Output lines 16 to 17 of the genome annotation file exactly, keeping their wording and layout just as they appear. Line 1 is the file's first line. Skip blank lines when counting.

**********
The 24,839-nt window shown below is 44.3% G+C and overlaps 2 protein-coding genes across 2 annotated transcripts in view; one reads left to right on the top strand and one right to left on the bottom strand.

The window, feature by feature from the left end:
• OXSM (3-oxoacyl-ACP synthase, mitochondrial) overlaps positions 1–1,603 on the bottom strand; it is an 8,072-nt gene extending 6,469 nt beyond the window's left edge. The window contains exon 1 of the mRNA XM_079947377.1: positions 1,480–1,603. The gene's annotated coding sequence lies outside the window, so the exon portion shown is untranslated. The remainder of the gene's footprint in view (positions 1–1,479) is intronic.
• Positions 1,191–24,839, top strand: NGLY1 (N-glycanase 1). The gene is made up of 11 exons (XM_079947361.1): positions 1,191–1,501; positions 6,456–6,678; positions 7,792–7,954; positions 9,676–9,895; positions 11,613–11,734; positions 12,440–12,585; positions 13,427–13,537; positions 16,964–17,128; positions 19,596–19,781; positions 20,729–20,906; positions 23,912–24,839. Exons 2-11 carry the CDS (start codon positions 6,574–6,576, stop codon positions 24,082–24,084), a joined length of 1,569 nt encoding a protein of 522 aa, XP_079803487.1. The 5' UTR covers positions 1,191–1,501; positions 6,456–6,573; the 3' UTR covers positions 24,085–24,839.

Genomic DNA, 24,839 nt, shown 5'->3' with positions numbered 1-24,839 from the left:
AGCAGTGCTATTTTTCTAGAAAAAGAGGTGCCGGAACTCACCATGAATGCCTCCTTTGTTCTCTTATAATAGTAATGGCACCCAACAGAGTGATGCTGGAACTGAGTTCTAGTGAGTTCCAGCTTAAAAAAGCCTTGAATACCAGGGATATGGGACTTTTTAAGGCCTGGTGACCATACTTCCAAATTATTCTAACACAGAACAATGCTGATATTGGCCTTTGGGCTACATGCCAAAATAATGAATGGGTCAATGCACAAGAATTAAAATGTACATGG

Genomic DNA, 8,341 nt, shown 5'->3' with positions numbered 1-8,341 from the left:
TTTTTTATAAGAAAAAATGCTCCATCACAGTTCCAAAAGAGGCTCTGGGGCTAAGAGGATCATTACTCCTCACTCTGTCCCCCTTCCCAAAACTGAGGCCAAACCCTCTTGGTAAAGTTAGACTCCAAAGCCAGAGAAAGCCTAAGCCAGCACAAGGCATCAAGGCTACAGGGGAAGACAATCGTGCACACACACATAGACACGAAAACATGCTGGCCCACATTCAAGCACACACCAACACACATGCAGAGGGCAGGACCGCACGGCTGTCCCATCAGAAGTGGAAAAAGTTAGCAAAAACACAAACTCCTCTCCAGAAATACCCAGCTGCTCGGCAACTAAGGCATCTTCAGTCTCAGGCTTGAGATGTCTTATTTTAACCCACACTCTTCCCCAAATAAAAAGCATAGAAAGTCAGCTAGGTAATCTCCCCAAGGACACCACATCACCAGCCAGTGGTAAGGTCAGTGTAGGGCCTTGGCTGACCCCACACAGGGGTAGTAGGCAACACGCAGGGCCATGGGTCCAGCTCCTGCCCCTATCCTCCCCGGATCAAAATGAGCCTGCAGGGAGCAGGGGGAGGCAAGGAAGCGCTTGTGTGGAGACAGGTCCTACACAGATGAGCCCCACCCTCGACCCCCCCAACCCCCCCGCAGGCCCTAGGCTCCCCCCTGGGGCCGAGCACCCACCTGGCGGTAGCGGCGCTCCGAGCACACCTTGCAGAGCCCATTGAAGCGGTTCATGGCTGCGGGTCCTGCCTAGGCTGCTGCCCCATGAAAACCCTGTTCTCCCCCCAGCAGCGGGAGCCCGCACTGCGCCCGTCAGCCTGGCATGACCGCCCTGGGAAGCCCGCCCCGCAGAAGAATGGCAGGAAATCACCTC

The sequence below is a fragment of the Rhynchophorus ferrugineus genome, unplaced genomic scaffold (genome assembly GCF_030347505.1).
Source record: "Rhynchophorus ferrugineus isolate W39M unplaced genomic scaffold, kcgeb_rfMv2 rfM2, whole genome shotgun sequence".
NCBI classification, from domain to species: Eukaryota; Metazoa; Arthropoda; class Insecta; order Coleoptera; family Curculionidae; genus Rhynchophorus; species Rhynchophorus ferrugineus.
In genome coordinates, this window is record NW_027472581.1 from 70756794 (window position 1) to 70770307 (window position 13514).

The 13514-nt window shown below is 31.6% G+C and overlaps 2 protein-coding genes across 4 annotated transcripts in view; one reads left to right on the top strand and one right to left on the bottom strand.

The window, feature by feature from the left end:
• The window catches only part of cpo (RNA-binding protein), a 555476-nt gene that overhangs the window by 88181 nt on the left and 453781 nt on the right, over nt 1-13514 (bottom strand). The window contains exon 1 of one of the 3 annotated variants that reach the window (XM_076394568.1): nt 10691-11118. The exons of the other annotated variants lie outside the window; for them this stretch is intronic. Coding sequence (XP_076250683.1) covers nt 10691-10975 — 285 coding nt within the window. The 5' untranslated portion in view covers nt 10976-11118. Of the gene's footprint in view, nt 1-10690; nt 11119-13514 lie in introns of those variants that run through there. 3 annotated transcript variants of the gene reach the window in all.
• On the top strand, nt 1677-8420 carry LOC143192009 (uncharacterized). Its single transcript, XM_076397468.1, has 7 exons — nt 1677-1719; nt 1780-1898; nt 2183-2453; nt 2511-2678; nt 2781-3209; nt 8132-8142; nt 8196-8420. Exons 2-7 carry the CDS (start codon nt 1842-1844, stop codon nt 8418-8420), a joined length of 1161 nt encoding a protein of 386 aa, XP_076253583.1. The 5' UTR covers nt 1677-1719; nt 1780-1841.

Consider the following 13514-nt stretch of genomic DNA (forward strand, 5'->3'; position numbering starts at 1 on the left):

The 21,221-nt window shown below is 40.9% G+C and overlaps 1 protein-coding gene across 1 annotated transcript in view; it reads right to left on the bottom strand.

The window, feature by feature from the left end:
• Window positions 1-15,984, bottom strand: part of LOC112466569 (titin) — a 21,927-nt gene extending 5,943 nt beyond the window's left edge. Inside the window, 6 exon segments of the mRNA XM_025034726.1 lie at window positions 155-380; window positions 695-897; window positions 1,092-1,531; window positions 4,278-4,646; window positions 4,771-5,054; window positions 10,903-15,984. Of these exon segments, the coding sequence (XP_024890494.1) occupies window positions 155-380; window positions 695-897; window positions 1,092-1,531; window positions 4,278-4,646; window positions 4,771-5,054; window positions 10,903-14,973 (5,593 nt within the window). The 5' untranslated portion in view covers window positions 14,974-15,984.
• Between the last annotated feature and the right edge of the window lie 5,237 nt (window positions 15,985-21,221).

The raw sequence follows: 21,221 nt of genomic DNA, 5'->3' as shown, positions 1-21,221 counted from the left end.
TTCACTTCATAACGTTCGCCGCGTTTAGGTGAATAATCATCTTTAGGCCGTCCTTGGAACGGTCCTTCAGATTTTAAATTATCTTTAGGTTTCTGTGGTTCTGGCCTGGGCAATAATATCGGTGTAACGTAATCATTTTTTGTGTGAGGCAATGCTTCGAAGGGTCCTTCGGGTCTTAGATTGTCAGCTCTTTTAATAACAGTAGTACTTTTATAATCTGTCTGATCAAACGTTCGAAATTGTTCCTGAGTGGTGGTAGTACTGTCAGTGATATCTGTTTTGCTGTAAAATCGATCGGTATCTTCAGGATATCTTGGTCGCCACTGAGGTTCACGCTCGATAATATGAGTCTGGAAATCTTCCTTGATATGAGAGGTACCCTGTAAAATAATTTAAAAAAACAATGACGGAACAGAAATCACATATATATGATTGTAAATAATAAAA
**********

• On the top strand, nt 1677-8420 carry LOC143192009 (uncharacterized). Its single transcript, XM_076397468.1, has 7 exons — nt 1677-1719; nt 1780-1898; nt 2183-2453; nt 2511-2678; nt 2781-3209; nt 8132-8142; nt 8196-8420. Exons 2-7 carry the CDS (start codon nt 1842-1844, stop codon nt 8418-8420), a joined length of 1161 nt encoding a protein of 386 aa, XP_076253583.1. The 5' UTR covers nt 1677-1719; nt 1780-1841.

Consider the following 13514-nt stretch of genomic DNA (forward strand, 5'->3'; position numbering starts at 1 on the left):